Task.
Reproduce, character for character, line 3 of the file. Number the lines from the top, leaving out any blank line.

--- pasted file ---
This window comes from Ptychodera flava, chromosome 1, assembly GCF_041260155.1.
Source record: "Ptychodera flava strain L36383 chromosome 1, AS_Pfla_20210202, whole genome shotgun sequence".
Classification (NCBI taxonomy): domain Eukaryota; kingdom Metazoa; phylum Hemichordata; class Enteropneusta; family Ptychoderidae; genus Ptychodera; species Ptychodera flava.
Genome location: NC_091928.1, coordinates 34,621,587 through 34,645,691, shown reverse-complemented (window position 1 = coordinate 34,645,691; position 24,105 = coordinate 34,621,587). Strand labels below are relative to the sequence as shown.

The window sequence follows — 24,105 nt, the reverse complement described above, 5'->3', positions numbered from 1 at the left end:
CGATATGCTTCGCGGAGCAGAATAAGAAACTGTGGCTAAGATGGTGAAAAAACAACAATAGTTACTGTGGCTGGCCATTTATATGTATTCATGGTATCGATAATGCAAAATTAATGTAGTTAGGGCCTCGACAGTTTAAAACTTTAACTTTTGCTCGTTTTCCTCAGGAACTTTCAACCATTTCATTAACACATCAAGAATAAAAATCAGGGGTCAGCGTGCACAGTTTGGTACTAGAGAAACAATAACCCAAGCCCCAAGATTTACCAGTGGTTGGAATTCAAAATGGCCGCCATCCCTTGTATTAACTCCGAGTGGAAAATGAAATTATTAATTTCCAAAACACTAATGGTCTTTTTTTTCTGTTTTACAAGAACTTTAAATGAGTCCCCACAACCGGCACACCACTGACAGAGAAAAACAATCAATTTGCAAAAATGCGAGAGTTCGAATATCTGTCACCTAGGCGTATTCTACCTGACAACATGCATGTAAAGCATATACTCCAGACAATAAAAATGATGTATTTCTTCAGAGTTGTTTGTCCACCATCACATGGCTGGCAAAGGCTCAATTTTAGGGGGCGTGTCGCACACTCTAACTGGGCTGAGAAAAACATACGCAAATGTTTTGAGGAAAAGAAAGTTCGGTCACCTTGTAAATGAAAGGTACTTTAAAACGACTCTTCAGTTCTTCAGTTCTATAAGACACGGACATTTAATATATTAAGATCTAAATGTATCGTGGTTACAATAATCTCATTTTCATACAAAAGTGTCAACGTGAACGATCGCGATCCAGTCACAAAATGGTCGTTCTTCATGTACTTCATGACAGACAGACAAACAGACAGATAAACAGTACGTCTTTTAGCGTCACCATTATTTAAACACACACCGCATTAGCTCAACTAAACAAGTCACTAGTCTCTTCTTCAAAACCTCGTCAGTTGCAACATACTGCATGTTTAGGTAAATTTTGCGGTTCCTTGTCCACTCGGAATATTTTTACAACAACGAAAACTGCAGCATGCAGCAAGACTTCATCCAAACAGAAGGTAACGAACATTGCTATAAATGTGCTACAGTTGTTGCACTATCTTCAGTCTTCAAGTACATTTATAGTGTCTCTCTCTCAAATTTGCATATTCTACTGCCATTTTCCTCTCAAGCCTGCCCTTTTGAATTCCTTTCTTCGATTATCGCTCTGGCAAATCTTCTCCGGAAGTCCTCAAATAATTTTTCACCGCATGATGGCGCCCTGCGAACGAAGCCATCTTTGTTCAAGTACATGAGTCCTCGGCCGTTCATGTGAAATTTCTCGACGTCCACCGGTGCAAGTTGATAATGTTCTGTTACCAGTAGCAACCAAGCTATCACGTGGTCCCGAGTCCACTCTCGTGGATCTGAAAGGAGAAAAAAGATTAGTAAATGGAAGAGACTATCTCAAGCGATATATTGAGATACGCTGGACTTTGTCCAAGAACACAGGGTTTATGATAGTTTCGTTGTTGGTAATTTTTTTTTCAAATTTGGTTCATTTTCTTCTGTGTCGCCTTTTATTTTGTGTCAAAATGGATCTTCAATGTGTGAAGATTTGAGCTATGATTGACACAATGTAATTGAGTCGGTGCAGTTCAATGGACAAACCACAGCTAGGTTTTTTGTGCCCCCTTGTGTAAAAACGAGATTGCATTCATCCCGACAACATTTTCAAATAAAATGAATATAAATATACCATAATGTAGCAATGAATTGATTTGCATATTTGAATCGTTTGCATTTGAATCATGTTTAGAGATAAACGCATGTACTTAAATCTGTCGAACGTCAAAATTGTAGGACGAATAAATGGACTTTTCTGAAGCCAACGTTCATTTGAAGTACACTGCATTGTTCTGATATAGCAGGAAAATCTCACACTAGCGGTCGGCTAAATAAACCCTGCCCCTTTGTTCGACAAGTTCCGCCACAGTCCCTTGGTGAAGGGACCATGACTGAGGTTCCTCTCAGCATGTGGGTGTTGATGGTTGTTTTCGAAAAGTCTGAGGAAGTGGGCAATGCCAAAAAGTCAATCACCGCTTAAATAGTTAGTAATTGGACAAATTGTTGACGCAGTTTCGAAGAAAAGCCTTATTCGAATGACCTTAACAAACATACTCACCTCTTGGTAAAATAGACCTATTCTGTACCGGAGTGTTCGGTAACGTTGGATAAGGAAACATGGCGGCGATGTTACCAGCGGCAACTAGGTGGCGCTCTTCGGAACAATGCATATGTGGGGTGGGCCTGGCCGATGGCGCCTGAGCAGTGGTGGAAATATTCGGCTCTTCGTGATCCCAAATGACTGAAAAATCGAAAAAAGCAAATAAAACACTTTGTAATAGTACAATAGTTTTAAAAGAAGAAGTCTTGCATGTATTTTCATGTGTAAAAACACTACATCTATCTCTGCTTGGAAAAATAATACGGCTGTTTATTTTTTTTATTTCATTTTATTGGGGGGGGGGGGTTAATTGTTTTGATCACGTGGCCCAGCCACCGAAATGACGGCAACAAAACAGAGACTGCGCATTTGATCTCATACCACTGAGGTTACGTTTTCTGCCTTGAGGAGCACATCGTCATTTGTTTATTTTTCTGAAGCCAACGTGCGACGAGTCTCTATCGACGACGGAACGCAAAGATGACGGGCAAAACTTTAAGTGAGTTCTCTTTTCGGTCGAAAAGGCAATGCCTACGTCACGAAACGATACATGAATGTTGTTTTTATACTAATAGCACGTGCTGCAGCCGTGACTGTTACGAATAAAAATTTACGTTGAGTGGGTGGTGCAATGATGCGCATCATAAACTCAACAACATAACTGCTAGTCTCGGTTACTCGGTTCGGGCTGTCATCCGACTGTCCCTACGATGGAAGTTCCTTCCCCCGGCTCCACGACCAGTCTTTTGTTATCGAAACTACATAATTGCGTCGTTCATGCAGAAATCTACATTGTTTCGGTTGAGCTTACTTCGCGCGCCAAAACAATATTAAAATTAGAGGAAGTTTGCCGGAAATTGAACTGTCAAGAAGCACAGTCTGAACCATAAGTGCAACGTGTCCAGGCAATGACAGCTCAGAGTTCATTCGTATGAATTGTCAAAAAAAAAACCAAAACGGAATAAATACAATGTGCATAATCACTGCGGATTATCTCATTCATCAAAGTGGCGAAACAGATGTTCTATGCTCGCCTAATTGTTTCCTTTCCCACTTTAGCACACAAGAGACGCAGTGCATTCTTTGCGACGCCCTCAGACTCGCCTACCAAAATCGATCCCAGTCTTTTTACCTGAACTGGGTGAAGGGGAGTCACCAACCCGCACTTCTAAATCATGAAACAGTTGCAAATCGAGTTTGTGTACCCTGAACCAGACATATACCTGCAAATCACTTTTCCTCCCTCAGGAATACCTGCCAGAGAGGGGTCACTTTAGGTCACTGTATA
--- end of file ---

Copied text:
Classification (NCBI taxonomy): domain Eukaryota; kingdom Metazoa; phylum Hemichordata; class Enteropneusta; family Ptychoderidae; genus Ptychodera; species Ptychodera flava.